The coalition air campaign to liberate Raqqa from Islamic State has been described as a “war of annihilation”, which killed hundreds of civilians and injured thousands more.
The claims have been made by the charity Amnesty International, which singles out the involvement of the RAF in the battle, saying that “the UK needs to come clean over its role in this carnage”.
The report includes dramatic testimony from residents of the Syrian city, including one survivor who said: “Those who stayed died and those who tried to run away died. We couldn’t afford to pay the smugglers; we were trapped.”
Munira Hashish recounts her escape from Raqqa as she led her children through a minefield “by walking over the blood of those who were blown up as they tried to flee ahead of us”.
Another resident, Rasha Badran, lost 39 family members in four separate coalition airstrikes as they moved from place to place inside the city, desperately trying to avoid shifting front lines.
She buried her one-year-old daughter near a tree before managing to escape with her husband.
“We thought the forces who came to evict Daesh [IS] would know their business and would target Daesh and leave the civilians alone,” she said.
“We were naive. By the time we had realised how dangerous it had become everywhere, it was too late.
“We were trapped.”
Amnesty researchers visited 42 coalition airstrike sites across the ruined city and interviewed 112 civilian residents who survived the bombardment.
The charity claims the RAF carried out 215 strikes during the coalition operation, which began a year ago tomorrow.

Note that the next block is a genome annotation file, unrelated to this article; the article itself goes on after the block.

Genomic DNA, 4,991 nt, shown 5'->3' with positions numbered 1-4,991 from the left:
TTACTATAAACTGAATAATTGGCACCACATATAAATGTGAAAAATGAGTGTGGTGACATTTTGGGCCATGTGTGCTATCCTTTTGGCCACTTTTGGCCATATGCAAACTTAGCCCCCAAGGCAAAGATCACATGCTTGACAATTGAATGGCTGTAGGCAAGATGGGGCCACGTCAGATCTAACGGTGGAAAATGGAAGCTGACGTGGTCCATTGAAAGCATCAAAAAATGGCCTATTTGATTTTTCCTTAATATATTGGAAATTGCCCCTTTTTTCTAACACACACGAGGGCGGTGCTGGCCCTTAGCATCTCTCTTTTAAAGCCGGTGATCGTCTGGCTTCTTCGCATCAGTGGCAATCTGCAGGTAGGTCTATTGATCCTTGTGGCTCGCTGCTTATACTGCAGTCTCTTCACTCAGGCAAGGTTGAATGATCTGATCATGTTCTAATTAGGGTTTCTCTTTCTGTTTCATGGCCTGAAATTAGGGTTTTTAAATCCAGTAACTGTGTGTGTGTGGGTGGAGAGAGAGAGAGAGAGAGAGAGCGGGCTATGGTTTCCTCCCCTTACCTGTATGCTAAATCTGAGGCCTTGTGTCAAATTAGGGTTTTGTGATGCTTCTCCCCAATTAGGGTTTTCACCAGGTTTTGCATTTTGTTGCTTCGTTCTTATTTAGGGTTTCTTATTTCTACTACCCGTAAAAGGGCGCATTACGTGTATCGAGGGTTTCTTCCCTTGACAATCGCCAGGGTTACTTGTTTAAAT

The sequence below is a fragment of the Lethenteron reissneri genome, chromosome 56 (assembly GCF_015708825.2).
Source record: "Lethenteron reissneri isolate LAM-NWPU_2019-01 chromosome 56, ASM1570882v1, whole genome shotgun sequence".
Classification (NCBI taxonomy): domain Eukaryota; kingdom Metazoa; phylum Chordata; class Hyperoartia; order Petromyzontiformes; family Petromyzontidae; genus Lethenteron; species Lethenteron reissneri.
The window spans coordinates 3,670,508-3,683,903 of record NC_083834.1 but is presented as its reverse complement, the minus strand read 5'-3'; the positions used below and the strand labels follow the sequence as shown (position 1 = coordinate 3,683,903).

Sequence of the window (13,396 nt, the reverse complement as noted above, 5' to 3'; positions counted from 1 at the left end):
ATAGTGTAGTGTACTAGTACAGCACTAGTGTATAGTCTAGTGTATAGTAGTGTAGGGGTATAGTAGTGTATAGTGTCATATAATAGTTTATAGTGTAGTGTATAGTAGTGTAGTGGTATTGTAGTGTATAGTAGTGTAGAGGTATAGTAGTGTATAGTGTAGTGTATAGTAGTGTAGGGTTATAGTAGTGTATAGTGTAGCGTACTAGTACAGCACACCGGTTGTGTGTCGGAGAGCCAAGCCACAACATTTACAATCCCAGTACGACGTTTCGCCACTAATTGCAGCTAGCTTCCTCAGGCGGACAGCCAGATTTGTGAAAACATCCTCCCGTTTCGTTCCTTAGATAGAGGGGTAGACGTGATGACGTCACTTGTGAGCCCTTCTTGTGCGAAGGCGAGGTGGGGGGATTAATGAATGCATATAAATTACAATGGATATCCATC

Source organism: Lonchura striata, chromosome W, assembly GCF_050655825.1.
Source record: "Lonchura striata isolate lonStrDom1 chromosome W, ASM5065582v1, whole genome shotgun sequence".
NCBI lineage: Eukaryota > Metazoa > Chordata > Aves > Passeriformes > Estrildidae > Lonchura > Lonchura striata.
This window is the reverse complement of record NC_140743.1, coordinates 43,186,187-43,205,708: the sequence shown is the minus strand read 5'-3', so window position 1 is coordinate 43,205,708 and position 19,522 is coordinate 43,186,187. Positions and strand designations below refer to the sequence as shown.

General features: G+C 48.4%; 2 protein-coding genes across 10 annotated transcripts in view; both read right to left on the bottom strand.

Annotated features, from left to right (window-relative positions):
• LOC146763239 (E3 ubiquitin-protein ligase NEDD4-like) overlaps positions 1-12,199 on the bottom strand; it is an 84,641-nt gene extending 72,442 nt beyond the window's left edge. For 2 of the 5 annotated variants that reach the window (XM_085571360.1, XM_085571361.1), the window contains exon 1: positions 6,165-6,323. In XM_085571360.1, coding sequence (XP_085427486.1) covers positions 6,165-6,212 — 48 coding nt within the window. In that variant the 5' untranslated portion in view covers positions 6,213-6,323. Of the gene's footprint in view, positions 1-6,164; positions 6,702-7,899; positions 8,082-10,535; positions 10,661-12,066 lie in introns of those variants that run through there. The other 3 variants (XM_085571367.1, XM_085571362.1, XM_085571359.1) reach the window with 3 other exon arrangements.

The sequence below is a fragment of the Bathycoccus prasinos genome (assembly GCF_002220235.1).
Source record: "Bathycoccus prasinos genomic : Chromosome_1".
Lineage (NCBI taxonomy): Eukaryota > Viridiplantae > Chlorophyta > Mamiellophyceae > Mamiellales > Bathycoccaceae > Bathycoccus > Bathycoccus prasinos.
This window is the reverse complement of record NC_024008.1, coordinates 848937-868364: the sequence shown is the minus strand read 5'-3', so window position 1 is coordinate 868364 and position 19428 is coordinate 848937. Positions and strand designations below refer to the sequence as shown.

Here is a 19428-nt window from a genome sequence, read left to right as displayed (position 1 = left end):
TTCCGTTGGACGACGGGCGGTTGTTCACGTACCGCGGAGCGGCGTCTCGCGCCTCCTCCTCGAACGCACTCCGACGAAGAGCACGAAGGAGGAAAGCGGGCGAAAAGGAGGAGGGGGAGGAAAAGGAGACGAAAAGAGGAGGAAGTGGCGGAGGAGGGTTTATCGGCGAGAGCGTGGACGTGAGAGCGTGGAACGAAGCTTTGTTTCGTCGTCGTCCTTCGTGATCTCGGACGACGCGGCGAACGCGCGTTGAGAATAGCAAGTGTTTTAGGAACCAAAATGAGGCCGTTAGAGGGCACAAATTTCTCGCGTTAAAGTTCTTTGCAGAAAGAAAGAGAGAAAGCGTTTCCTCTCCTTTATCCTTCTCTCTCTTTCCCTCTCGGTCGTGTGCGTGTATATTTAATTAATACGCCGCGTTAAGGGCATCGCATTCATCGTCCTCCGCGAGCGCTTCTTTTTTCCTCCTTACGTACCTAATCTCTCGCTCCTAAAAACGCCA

The Ministry of Defence (MoD) had steadfastly refused to accept it caused any civilian casualties, until Defence Secretary Gavin Williamson admitted last month that a UK drone strike had killed an innocent motorcyclist during an attack in eastern Syria in March 2018.
The US military said it fired 30,000 artillery rounds during the offensive, says the report, while its forces are known to have been responsible for more than 90% of the airstrikes.
Much of the city was destroyed, with many homes, private and public buildings and infrastructure reduced to rubble or damaged beyond repair.
Commenting on the role of the British forces in the liberation of Raqqa, the director of Amnesty UK said: “Having conducted more than 200 airstrikes in Raqqa, the UK needs to be able to show that its targeting was proportionate and that it took proper measures to avoid unnecessary civilian casualties in its joint operations with the US and others.
“Instead of repeating a mantra about there being ‘no evidence’ of civilian casualties from UK airstrikes, the MoD should publish proper data about its Raqqa attacks – dates, times, locations, weapons used and intended targets.
“Crucially, ministers should explain how the UK has investigated the impact of its attacks in both Raqqa and Mosul.
“For example, has the UK carried out on-the-ground investigations at the sites it bombed and interviewed survivors and witnesses?”
The MoD defended its actions, pointing out its missions are “meticulously planned” and within international law.
“Keeping Britain safe from the threat of terrorism is the objective of this campaign and throughout we have been open and transparent, detailing each of our nearly 1,700 strikes, facilitating operational briefings and confirming when a civilian casualty had taken place,” said a spokesman.
“We do everything we can to minimise the risk to civilian life through our rigorous targeting processes and the professionalism of the RAF crews but, given the ruthless and inhuman behaviour of Daesh, and the congested, complex urban environment in which we operate, we must accept that the risk of inadvertent civilian casualties is ever present.”